… It is far better, in my opinion, for a boy to be too familiar with his father than to be afraid of him. I would very much rather hear a boy call his father “dad,” than to be always “at attention” and say “sir” to him in reply to every question.

The father of three boys, all sturdy, restless fellows, said to me, “My boys set me crazy, they are so wild and noisy. I did not act so when I was a youth.” I found that he had a dear old grandmother who listened to his trials and told him stories in the evening, and I find in all such cases there was someone older, a big sister, grandmother, grandfather, or someone, who was the comrade.

I have yet to meet a boy, and I know a large number, who, no matter how bad his record has been, if taken in the proper way, will not do the right thing; and not one who, if rightly appealed to, will not be willing to do something for an older person….Boys must be made to feel that they are necessary and a help to someone.


Do not expect your son to keep per fectly quiet for any length of time. You could not do it when you were a boy. Do not expect your son to confide and trust in you if you do not meet him half way. Remember there is no one on earth who has a keener sense of right and wrong than your boy. Remember also that naughty, mischievous boys are usually very clever and have the making of smart, reliable men. Always keep your promises. If you threaten to punish a boy the next time he offends or disobeys, be sure you do it.

Remember your wife has had the care of the children all day. Few men realize the responsibility and unceasing labor in the care of children, the long, weary hours with the babies, the constant attention, the everlasting patience necessary. Help her in the evening with the boys. I am a firm believer in “early to bed” for children.

Do not spoil your children with luxuries. Plain food, plain clothes, are what they should have. Silk dresses, diamond rings, trips to the theater and opera in the evening, take the zest away from your daughters when they become young women. Visits to your club, and the keeping of late hours, do not tend to make your sons either healthy or wise. They will know all about life before they are grown up. Keep both your daughters and sons amused and interested in childish things as long as possible; time enough care of life later on.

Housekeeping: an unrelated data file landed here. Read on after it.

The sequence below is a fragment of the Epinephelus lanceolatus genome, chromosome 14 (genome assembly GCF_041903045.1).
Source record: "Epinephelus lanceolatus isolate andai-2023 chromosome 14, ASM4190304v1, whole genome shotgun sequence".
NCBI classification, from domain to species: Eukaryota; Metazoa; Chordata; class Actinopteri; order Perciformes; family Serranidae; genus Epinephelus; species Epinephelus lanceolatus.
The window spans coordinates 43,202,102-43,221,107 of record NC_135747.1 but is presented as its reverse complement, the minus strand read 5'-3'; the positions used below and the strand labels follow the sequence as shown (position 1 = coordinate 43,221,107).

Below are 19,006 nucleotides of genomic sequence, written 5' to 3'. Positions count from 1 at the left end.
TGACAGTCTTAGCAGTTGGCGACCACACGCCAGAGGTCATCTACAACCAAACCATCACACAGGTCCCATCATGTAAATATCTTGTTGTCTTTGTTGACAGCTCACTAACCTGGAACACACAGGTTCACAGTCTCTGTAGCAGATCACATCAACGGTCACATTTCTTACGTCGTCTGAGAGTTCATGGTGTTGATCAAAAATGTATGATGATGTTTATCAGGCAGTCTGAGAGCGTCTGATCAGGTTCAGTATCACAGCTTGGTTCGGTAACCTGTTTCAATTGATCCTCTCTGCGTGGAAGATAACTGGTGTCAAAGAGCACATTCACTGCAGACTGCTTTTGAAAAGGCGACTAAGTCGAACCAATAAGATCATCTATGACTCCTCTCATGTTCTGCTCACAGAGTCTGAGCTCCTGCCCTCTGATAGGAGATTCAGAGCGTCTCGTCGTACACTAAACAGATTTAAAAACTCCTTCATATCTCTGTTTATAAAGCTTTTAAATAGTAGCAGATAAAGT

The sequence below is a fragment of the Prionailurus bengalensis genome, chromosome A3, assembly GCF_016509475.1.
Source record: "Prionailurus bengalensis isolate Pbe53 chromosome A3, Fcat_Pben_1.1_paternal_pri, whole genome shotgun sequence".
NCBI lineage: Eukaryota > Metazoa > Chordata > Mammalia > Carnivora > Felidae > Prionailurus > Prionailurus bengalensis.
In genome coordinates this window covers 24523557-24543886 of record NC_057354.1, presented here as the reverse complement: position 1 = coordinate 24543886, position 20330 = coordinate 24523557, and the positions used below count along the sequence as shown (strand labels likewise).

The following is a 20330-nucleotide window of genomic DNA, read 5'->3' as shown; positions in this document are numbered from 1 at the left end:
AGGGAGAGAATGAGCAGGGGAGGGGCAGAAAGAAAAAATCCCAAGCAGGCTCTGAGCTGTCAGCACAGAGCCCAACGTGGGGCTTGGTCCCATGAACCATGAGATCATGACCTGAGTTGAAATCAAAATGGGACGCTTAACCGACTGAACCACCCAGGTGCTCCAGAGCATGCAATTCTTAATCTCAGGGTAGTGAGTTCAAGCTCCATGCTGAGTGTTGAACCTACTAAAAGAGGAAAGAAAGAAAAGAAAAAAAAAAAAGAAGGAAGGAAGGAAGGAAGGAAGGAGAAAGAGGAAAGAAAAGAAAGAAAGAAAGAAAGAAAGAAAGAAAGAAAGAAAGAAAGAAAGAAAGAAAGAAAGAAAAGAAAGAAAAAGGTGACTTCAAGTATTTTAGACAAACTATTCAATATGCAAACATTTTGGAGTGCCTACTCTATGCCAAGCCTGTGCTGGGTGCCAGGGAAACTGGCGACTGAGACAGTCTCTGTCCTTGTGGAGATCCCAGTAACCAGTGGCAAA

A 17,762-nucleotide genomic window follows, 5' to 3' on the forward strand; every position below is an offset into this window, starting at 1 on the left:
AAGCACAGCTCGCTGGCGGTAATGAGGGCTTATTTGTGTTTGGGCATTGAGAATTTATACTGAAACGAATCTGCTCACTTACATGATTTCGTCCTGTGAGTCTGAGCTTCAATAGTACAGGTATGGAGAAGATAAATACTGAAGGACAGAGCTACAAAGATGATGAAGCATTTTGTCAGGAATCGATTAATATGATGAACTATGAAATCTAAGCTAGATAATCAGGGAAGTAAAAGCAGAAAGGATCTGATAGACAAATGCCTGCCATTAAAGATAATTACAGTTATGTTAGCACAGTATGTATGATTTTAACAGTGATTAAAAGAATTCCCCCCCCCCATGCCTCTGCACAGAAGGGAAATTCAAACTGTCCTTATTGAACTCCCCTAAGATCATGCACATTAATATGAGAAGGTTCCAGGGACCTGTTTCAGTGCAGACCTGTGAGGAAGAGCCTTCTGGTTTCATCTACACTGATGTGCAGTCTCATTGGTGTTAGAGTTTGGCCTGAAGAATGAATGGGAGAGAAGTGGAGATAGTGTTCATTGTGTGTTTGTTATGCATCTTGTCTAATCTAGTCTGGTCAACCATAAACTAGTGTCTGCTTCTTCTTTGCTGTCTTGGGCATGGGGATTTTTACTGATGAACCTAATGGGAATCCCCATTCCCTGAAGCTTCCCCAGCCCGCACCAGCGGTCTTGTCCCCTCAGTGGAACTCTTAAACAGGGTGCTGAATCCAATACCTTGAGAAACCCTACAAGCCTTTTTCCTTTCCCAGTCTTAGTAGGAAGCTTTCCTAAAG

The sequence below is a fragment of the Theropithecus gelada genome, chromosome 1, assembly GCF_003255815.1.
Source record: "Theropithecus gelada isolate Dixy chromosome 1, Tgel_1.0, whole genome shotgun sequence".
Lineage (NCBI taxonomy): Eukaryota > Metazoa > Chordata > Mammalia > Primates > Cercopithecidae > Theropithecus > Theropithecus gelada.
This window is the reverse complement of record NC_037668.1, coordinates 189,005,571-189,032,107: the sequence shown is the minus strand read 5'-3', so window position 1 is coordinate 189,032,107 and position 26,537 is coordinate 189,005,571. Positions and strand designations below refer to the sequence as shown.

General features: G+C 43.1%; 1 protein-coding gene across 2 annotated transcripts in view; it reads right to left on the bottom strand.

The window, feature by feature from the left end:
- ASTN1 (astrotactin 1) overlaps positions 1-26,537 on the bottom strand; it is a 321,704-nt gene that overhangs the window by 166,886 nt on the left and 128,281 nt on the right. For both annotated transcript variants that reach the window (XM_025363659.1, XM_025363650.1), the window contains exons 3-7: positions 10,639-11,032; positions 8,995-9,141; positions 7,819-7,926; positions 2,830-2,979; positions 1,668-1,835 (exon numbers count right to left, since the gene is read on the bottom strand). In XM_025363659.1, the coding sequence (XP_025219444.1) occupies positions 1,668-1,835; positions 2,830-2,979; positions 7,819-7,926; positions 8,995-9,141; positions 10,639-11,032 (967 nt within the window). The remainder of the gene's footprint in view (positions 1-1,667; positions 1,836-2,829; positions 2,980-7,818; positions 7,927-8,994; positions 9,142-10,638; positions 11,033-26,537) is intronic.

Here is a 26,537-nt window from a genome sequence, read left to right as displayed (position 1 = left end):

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Sloyd, a Pedagogy and Philosophy of Handicraft

sloyd work

“Otto Salomon, in his book on the Theory of Educational Sloyd, thus explains it:”

“Sloyd is a system of Educational Handwork. In Sweden the term Sloyd embraces many useful forms of handcraft, such as: work in wood, (carpentry, carving, fret work, and turnery); in metal, (brass, iron, and wire); leather; cardboard, and such occupations as brush making, coarse painting, straw plaiting, basket making, and book binding.”
“The term Sloyd, in England, is generally understood to mean a system of Handwork in Wood. Why do we not then call it Carpentry? Because it differs from it in several essential features. There is no division of labour in Sloyd. Carpentry is a trade, and the principles which underlie it are entirely utilitarian, whereas Sloyd is solely a means of Formative Education.”
“Its purpose is not to turn out Carpenters, but to develop the mental, moral, and physical powers of children; and it is the most effective instrument yet devised for securing this development.”
“It gives a taste for rough labour as distinguished from clerkly accomplishments; it cultivates manual dexterity, self-reliance, accuracy, carefulness, patience, perseverance, and especially does it train the faculty of attention and develop the powers of concentration.”
“The methods employed in Sloyd are such as are best fitted to secure these ends.”
“The objects which the child makes are equally useful with those of the carpenter; but, unlike the work of the carpenter, the value of the child’s work does not exist in them, but in the child that made them.”

“The Sloyd system of Woodwork is developed through a series of objects technically termed Models. These begin with some exceedingly simple objects, such as printers, letter openers, labels, and the like. In the typical Sloyd course for boys at Nāās, there are fifty such Models, and thirty in the course for girls. They are so arranged that each represents some slight advance upon the one that preceded it in the course, – either some new tool, or some new use of a tool previously employed, being introduced in the making of it.

The utmost importance is attached to having each object, when made, the work of one individual pupil. Division of labor is rigorously excluded from the system; so much so, that whenever it is necessary for the . teacher to show the pupil how any particular part of the work is to be done, he is to show this, not by doing a portion of the pupil’s work for him, but by giving the demonstration upon another piece of wood. Self-reliance is one of the points of character to be developed by the system, and so the Sloyd model when completed must be, from beginning to end, the individual work of the pupil who made it.”